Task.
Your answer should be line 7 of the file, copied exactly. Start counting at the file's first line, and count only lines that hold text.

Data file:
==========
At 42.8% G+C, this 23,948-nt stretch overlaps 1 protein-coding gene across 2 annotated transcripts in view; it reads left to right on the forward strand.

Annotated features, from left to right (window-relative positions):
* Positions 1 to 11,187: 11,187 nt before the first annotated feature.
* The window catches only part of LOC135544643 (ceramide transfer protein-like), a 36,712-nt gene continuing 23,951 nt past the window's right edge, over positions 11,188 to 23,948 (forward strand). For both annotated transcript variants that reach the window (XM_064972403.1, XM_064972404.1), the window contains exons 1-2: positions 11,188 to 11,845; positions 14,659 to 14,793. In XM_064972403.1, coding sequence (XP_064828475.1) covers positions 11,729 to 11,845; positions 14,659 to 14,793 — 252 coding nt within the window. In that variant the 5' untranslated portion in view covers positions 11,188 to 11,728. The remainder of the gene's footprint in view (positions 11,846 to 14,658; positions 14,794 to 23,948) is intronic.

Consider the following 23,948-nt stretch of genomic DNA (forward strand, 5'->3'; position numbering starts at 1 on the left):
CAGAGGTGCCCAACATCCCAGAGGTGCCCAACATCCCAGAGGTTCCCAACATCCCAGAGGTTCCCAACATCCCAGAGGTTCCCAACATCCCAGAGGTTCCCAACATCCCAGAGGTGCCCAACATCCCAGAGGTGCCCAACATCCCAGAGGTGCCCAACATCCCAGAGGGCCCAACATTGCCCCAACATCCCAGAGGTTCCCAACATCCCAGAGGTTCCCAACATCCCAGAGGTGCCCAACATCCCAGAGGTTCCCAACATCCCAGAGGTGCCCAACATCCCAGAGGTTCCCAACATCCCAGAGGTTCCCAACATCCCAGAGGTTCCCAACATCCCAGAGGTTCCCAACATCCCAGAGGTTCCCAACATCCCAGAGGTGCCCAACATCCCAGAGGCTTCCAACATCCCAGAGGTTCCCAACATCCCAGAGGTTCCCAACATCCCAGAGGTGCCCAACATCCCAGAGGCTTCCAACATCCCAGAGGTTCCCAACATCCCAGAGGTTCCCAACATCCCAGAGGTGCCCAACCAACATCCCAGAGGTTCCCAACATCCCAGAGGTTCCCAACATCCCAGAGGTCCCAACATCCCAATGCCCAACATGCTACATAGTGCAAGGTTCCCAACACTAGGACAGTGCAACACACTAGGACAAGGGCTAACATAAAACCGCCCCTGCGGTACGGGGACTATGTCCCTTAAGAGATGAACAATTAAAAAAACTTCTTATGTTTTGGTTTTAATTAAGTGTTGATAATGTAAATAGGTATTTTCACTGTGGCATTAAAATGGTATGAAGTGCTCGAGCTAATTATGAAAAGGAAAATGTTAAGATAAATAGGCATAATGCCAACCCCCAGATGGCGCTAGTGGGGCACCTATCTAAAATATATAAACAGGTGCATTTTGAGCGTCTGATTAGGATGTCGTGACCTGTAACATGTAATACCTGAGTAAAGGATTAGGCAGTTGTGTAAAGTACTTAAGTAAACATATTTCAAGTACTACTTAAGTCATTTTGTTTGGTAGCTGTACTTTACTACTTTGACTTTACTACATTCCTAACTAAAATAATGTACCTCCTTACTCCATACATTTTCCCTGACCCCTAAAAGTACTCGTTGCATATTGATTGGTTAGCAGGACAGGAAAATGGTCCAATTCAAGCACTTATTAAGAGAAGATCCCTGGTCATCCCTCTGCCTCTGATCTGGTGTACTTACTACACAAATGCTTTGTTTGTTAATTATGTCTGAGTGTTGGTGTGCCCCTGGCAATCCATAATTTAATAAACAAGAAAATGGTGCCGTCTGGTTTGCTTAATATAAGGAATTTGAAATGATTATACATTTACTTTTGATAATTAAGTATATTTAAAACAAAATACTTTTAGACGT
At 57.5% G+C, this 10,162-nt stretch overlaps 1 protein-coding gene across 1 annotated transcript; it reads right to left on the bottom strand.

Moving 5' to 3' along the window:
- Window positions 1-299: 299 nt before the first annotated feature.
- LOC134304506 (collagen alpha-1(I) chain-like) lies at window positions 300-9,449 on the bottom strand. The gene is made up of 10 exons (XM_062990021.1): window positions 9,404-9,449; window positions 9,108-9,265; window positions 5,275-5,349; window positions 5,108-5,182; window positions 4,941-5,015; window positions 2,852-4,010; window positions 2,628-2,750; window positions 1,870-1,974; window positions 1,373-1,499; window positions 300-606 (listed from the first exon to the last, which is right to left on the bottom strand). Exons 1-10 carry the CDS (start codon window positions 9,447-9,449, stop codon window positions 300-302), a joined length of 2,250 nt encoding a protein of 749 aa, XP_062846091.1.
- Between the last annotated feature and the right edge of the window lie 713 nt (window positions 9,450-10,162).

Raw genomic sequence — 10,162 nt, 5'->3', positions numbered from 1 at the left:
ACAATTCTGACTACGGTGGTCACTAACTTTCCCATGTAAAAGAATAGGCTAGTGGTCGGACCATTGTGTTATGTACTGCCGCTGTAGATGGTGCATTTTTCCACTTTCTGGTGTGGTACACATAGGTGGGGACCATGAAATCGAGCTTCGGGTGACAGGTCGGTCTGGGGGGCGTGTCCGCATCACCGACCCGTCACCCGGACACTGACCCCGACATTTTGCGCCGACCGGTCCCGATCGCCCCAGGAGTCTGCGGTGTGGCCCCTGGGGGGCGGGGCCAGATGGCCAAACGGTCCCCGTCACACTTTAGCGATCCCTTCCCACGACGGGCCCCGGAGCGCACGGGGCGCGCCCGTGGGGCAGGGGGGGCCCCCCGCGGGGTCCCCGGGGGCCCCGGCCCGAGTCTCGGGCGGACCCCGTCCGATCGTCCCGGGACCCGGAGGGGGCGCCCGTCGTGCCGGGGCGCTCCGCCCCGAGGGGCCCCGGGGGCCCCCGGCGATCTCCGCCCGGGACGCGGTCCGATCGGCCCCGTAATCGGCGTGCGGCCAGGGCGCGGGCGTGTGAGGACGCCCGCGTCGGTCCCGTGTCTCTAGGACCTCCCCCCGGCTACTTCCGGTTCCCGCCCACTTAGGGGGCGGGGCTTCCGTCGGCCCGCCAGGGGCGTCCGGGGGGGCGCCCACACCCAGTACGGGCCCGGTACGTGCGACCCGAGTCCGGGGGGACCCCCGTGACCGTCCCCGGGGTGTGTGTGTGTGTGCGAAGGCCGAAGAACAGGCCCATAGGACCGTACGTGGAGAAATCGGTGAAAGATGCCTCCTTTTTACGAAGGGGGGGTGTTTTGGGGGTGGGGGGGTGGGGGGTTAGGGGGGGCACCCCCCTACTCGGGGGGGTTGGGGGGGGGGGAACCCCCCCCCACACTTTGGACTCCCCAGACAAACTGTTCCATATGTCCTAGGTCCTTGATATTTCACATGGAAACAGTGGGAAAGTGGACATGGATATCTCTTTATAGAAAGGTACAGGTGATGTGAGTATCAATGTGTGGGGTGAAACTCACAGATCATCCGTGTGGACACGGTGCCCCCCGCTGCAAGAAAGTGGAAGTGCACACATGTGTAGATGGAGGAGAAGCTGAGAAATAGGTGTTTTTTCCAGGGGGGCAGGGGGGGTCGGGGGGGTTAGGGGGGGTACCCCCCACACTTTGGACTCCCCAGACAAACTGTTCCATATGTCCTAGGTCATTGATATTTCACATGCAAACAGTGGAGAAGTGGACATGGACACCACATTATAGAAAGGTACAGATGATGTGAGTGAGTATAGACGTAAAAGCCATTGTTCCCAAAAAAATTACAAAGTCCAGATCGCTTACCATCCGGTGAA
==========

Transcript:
At 57.5% G+C, this 10,162-nt stretch overlaps 1 protein-coding gene across 1 annotated transcript; it reads right to left on the bottom strand.